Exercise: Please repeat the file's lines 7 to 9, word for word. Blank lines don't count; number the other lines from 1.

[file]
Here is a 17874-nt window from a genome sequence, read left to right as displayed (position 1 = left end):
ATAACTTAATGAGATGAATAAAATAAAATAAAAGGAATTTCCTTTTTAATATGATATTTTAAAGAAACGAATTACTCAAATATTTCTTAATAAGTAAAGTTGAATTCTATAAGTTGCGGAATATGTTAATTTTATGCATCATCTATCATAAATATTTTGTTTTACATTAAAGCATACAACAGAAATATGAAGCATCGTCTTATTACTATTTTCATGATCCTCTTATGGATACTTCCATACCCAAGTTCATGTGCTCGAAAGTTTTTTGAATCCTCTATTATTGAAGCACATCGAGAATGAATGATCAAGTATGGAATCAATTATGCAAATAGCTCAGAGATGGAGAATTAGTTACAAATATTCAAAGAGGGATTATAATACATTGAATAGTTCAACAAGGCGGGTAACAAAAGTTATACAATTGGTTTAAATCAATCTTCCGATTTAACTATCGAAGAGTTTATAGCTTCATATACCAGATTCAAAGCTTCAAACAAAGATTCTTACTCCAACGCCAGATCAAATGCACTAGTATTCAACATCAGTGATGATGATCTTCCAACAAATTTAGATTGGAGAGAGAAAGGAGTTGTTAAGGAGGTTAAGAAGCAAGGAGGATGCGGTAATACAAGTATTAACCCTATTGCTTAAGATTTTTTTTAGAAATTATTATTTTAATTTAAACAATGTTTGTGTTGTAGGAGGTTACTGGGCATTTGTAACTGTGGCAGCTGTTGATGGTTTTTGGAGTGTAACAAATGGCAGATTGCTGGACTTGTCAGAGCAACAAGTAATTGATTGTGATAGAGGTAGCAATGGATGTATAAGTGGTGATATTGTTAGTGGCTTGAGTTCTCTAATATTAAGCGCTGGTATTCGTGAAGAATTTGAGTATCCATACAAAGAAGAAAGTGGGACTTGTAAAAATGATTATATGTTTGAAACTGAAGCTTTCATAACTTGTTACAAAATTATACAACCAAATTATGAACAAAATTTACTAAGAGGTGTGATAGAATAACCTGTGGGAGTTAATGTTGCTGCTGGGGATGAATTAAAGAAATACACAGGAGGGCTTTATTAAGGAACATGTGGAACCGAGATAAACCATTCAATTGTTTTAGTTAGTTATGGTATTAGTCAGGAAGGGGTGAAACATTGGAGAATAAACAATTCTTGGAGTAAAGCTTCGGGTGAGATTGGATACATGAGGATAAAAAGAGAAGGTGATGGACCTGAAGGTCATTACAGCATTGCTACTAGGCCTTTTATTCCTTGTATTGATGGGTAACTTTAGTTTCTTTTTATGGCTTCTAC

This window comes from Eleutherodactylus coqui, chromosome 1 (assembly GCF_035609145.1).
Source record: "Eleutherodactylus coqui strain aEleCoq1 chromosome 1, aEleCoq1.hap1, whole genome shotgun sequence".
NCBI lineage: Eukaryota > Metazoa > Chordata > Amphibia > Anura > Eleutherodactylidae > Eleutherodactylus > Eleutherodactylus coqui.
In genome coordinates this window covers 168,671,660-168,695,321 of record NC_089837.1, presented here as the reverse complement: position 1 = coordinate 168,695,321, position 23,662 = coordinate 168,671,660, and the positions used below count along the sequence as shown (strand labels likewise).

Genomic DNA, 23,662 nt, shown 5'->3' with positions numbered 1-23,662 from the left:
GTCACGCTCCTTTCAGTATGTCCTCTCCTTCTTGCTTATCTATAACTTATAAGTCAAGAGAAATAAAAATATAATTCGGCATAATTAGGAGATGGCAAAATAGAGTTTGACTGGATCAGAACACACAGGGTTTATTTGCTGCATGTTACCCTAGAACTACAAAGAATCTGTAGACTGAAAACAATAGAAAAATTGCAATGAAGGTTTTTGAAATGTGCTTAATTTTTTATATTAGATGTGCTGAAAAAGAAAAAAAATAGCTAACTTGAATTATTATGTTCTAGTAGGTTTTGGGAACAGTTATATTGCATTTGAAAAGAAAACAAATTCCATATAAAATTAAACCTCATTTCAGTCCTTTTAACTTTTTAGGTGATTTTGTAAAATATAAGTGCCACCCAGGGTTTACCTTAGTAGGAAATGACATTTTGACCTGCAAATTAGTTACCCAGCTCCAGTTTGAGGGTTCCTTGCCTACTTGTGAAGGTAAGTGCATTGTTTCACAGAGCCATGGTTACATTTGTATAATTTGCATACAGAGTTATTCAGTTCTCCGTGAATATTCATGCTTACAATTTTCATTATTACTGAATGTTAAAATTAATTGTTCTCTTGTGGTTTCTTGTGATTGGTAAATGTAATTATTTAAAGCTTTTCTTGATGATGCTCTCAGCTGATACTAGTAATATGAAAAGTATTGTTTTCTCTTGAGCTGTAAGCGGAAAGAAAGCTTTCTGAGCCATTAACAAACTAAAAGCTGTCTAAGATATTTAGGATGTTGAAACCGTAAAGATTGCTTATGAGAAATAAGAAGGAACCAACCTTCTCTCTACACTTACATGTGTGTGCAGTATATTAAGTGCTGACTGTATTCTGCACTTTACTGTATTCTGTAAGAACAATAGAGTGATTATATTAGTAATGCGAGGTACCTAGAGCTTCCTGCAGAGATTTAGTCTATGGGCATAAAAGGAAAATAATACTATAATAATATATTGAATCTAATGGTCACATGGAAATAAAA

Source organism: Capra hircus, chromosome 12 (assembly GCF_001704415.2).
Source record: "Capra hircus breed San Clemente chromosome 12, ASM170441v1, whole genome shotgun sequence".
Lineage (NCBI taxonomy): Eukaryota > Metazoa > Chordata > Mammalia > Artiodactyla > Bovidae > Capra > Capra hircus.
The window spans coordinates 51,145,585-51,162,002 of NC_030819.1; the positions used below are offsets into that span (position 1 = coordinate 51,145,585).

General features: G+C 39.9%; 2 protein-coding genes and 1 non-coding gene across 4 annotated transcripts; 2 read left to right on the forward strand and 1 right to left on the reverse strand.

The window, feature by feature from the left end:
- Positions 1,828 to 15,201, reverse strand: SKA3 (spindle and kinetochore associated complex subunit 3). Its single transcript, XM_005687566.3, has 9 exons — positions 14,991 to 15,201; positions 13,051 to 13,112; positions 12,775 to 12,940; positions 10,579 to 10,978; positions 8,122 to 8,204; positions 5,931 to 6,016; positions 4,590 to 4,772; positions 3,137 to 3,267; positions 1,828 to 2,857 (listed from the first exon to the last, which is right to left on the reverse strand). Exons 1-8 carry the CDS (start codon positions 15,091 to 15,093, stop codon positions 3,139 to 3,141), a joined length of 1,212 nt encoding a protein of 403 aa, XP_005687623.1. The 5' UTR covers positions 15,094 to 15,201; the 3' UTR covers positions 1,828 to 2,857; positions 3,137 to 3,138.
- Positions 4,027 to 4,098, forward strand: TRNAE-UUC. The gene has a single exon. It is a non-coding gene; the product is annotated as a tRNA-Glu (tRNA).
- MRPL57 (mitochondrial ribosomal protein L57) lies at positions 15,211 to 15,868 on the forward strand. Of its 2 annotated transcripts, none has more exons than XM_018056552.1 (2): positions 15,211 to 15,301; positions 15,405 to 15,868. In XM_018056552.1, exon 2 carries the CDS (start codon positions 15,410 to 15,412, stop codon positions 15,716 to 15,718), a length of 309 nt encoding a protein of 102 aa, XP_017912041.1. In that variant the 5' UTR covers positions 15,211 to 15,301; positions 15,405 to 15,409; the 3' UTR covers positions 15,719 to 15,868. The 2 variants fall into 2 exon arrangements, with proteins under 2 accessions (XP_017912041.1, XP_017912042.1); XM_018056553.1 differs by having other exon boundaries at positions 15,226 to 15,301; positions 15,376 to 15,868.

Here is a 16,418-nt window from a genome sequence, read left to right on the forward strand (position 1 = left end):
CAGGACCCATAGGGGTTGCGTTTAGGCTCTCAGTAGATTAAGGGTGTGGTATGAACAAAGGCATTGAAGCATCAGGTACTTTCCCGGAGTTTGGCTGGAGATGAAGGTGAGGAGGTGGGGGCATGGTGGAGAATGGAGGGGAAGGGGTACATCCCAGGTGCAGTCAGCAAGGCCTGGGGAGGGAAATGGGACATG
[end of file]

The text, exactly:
Genomic DNA, 23,662 nt, shown 5'->3' with positions numbered 1-23,662 from the left:
GTCACGCTCCTTTCAGTATGTCCTCTCCTTCTTGCTTATCTATAACTTATAAGTCAAGAGAAATAAAAATATAATTCGGCATAATTAGGAGATGGCAAAATAGAGTTTGACTGGATCAGAACACACAGGGTTTATTTGCTGCATGTTACCCTAGAACTACAAAGAATCTGTAGACTGAAAACAATAGAAAAATTGCAATGAAGGTTTTTGAAATGTGCTTAATTTTTTATATTAGATGTGCTGAAAAAGAAAAAAAATAGCTAACTTGAATTATTATGTTCTAGTAGGTTTTGGGAACAGTTATATTGCATTTGAAAAGAAAACAAATTCCATATAAAATTAAACCTCATTTCAGTCCTTTTAACTTTTTAGGTGATTTTGTAAAATATAAGTGCCACCCAGGGTTTACCTTAGTAGGAAATGACATTTTGACCTGCAAATTAGTTACCCAGCTCCAGTTTGAGGGTTCCTTGCCTACTTGTGAAGGTAAGTGCATTGTTTCACAGAGCCATGGTTACATTTGTATAATTTGCATACAGAGTTATTCAGTTCTCCGTGAATATTCATGCTTACAATTTTCATTATTACTGAATGTTAAAATTAATTGTTCTCTTGTGGTTTCTTGTGATTGGTAAATGTAATTATTTAAAGCTTTTCTTGATGATGCTCTCAGCTGATACTAGTAATATGAAAAGTATTGTTTTCTCTTGAGCTGTAAGCGGAAAGAAAGCTTTCTGAGCCATTAACAAACTAAAAGCTGTCTAAGATATTTAGGATGTTGAAACCGTAAAGATTGCTTATGAGAAATAAGAAGGAACCAACCTTCTCTCTACACTTACATGTGTGTGCAGTATATTAAGTGCTGACTGTATTCTGCACTTTACTGTATTCTGTAAGAACAATAGAGTGATTATATTAGTAATGCGAGGTACCTAGAGCTTCCTGCAGAGATTTAGTCTATGGGCATAAAAGGAAAATAATACTATAATAATATATTGAATCTAATGGTCACATGGAAATAAAA

Source organism: Capra hircus, chromosome 12 (assembly GCF_001704415.2).